Coming together for COPE NORTH

  • Published
  • By Lt. Col. Michael Black
  • 36th Mobility Response Group commander
A typhoon has devastated the fictional island nation of "Guastralia." Headquarters U.S. Pacific Command has tasked the 36th Contingency Response Group to team up with Royal Australian Air Force, Japanese Air Self Defense Force, and Republic of Korea Air Force counterparts to open "Novotonia Air Base," a bare base at which the U.S. Government is delivering relief supplies by C-130s from Australia, Japan, and the U.S.--staged from the 36th Wing at Andersen Air Force Base, Guam during Exercise COPE NORTH 2013. Not only are political factions on Guastralia flaring up, but the people are hungry and restive.

Beginning at Andersen, the deploying members teamed up with the 36th Logistics Readiness Squadron and other units from Team Andersen to rapidly prepare for a complex deployment involving eleven C-130 chalks for the mission and the bed down of approximately eighty personnel. The LRS worked through the night to ensure the coalition was ready for their trip the next day, and off we went to Guastralia.

Within several hours, the coalition had built a functioning camp, operations center, and aerial port. C-130s, using tactical landing, takeoff, and airdrop procedures, immediately began delivering relief pallets, providing challenges for logisticians, engineers, security forces, and leadership. The simulated U.S. Embassy country team, higher headquarters, and host nation all combined to inject further problem-solving scenarios for the team. Not to be forgotten, neighboring "Taipan," which was located in the vicinity of Tinian Island, needed help, too, so the team forward-deployed an element to assist there, as well, receiving C-130s and relief pallets and living on the airport grounds.

During all this, our coalition Defenders practiced non-lethal security techniques, securing the camp in spite of hungry and insistent bands of "villagers" requesting food and wanting to meet the camp commander. Fortunately, the team's medical technicians were not kept too busy with many actual injuries or illness, so they were able to practice medical evacuation when a U.S. Agency for International Development actor required assistance in Taipan. We were even able to take some time--when the air tasking order allowed--for some morale events to build camaraderie among the four countries' Airmen. (High-levels of diplomacy ensued during discussions on the aspects and differences between American and Australian football after a re-broadcast of Monday's Superbowl on a DVD.)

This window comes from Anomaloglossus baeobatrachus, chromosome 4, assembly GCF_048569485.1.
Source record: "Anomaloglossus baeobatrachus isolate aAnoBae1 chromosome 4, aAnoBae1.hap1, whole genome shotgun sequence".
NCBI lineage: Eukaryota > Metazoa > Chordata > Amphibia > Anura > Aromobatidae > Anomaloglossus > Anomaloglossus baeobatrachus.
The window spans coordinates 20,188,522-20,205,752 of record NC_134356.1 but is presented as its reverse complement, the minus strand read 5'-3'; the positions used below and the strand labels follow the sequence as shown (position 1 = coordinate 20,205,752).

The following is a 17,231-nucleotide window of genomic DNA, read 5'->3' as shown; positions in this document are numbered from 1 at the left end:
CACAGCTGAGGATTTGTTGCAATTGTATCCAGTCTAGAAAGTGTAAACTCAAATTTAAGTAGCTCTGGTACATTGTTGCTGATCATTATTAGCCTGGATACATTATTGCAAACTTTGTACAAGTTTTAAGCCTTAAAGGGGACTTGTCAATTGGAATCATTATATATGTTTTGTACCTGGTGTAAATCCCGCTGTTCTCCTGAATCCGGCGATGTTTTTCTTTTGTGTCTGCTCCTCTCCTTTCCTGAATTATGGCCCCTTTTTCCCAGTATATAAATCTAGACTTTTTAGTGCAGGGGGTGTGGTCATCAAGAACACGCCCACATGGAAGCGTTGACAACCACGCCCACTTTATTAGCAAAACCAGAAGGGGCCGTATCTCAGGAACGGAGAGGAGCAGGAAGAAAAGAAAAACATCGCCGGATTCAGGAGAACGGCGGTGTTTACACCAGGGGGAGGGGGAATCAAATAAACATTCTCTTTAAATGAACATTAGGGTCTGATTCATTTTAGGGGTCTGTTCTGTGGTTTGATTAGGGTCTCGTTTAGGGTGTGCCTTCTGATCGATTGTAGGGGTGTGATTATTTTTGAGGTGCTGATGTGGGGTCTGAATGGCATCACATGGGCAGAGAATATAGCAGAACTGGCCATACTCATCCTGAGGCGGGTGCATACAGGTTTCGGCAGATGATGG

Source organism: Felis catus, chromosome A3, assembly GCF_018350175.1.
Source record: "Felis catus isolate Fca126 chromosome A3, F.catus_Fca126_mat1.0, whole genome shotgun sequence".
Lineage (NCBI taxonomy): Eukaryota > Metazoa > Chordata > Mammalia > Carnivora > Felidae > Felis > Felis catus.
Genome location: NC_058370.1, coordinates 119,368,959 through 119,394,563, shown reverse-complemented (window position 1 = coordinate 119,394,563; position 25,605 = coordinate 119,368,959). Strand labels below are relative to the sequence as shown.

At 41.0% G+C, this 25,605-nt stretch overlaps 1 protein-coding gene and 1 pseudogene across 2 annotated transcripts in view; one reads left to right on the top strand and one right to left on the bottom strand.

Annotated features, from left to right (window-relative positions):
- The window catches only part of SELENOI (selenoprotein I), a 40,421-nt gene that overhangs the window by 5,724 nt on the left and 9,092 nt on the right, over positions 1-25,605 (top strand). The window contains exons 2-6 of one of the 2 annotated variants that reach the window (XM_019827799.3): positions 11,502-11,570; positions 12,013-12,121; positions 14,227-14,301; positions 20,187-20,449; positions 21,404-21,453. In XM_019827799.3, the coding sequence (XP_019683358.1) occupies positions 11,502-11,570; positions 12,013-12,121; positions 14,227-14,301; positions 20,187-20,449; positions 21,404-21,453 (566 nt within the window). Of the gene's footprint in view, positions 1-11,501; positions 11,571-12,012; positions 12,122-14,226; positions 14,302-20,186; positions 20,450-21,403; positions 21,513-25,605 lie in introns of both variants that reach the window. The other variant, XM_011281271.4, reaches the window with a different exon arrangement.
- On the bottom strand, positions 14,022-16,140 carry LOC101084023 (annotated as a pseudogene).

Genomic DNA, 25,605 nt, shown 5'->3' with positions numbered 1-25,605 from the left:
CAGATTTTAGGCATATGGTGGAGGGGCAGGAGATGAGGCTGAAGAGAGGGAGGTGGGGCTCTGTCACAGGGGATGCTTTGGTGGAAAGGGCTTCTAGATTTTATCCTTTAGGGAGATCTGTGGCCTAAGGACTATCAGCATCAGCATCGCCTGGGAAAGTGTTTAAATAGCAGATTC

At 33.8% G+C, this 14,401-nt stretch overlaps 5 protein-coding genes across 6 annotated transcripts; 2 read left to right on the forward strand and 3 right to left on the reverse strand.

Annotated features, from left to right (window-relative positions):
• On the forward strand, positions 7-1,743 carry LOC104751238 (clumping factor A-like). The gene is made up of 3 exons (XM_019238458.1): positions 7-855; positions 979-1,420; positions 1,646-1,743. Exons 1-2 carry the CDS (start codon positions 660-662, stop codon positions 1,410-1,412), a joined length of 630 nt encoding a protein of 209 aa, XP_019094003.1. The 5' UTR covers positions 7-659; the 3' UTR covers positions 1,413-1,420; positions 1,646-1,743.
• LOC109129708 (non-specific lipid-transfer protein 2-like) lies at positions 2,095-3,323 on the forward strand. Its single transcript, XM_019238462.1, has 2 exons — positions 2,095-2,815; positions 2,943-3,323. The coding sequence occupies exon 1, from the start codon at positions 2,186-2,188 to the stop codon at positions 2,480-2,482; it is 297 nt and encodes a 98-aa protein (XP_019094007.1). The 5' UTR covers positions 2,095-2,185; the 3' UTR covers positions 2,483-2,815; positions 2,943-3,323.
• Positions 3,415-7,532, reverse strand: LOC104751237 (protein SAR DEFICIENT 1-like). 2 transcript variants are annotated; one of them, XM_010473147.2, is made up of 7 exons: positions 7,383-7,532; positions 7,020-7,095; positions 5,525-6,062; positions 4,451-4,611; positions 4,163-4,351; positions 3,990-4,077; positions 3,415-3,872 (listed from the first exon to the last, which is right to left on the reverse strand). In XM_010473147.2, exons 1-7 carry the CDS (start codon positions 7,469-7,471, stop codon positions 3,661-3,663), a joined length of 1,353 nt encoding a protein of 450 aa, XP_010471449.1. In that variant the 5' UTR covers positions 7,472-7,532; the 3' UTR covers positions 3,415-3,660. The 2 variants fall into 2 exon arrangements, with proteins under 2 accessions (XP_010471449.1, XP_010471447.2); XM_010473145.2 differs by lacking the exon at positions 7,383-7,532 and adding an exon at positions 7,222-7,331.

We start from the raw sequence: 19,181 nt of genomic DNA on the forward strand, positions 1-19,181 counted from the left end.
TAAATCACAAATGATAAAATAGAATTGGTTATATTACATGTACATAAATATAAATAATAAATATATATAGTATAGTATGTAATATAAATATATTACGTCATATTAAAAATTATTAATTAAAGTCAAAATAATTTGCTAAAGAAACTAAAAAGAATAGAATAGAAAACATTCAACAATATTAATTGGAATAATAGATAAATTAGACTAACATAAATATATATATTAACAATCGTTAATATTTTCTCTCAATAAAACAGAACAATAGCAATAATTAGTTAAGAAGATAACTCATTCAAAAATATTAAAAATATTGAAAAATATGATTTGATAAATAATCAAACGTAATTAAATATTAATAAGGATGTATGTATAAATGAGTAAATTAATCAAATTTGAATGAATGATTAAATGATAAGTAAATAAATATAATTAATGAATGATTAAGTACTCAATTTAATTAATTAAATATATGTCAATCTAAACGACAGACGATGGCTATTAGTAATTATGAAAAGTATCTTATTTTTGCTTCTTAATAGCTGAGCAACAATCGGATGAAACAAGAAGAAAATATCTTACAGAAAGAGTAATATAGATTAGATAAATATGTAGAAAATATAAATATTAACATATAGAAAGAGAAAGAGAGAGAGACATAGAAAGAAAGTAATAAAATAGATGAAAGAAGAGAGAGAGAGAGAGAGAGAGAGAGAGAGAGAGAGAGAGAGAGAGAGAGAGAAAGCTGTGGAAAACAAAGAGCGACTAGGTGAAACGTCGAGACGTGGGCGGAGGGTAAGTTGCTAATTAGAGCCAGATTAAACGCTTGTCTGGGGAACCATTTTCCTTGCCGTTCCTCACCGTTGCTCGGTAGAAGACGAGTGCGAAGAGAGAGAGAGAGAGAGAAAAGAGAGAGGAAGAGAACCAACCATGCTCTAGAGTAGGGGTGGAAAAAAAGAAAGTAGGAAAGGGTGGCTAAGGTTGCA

Guastralia and Taipan may be imaginary, as was the typhoon, but the idea is very real with the many storms that traverse the Pacific annually, along with tsunami, earthquakes, and volcanoes in the area, and all of the small island territories and nations throughout the PACOM area of responsibility. The Pacific Air Forces command staff is aware of two major facts: The next disaster can happen anytime, and humanitarian assistance and disaster relief--or HA/DR--will have many participants and agencies from countries around the world. Building partnerships within the theater is not only desirable, it is a necessity to maintain peaceful relations and also to effectively respond to whatever Mother Nature throws at us.

Therefore, as part of the CRG's and 36th Wing's mission is to build partnerships with other nations in the theater, COPE NORTH provides an ideal opportunity for us to not only share our own ideas on how we perform our military duties, whether it is HA/DR or air-to-air combat, but to hear how our partners do the same and maybe learn a thing or two that we in the USAF can try out.

Events like COPE NORTH are the fun part of this job. I have been able to spend a full week in the field on the historic pavement of Northwest Field with a tremendous group of people from my own unit as well as others. Everybody has different interests and varying perspectives, and the opportunity to see our Airmen teach and learn--often at the same time--is gratifying as a unit commander as well as an Airman myself, and I know that what we are practicing on Guam may just come in handy some day when we have to do it for real.